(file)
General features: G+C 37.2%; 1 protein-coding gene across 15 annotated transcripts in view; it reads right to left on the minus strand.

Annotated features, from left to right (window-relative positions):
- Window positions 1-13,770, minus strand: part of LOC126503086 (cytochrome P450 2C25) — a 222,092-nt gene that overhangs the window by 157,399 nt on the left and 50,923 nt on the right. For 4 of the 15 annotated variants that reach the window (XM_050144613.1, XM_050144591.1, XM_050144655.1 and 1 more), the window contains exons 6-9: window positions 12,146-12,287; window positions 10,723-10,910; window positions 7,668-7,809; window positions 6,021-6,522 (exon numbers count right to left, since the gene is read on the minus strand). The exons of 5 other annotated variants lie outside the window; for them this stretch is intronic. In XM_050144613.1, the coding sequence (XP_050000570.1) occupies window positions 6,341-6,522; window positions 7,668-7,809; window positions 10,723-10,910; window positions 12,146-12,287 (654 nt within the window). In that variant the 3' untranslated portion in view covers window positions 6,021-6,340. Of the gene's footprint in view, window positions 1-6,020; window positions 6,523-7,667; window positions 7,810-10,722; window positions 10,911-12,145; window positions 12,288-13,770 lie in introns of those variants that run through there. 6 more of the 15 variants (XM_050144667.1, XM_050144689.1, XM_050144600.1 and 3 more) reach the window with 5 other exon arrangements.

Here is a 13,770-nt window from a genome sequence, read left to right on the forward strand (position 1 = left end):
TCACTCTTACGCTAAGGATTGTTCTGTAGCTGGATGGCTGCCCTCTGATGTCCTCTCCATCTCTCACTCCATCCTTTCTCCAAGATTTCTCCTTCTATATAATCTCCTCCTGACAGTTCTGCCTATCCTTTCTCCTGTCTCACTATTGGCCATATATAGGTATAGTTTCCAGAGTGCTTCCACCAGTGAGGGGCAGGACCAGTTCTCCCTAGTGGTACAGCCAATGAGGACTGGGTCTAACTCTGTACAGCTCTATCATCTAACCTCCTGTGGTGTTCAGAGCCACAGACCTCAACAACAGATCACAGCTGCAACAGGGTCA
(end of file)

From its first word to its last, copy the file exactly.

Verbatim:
General features: G+C 37.2%; 1 protein-coding gene across 15 annotated transcripts in view; it reads right to left on the minus strand.

Annotated features, from left to right (window-relative positions):
- Window positions 1-13,770, minus strand: part of LOC126503086 (cytochrome P450 2C25) — a 222,092-nt gene that overhangs the window by 157,399 nt on the left and 50,923 nt on the right. For 4 of the 15 annotated variants that reach the window (XM_050144613.1, XM_050144591.1, XM_050144655.1 and 1 more), the window contains exons 6-9: window positions 12,146-12,287; window positions 10,723-10,910; window positions 7,668-7,809; window positions 6,021-6,522 (exon numbers count right to left, since the gene is read on the minus strand). The exons of 5 other annotated variants lie outside the window; for them this stretch is intronic. In XM_050144613.1, the coding sequence (XP_050000570.1) occupies window positions 6,341-6,522; window positions 7,668-7,809; window positions 10,723-10,910; window positions 12,146-12,287 (654 nt within the window). In that variant the 3' untranslated portion in view covers window positions 6,021-6,340. Of the gene's footprint in view, window positions 1-6,020; window positions 6,523-7,667; window positions 7,810-10,722; window positions 10,911-12,145; window positions 12,288-13,770 lie in introns of those variants that run through there. 6 more of the 15 variants (XM_050144667.1, XM_050144689.1, XM_050144600.1 and 3 more) reach the window with 5 other exon arrangements.

Here is a 13,770-nt window from a genome sequence, read left to right on the forward strand (position 1 = left end):
TCACTCTTACGCTAAGGATTGTTCTGTAGCTGGATGGCTGCCCTCTGATGTCCTCTCCATCTCTCACTCCATCCTTTCTCCAAGATTTCTCCTTCTATATAATCTCCTCCTGACAGTTCTGCCTATCCTTTCTCCTGTCTCACTATTGGCCATATATAGGTATAGTTTCCAGAGTGCTTCCACCAGTGAGGGGCAGGACCAGTTCTCCCTAGTGGTACAGCCAATGAGGACTGGGTCTAACTCTGTACAGCTCTATCATCTAACCTCCTGTGGTGTTCAGAGCCACAGACCTCAACAACAGATCACAGCTGCAACAGGGTCA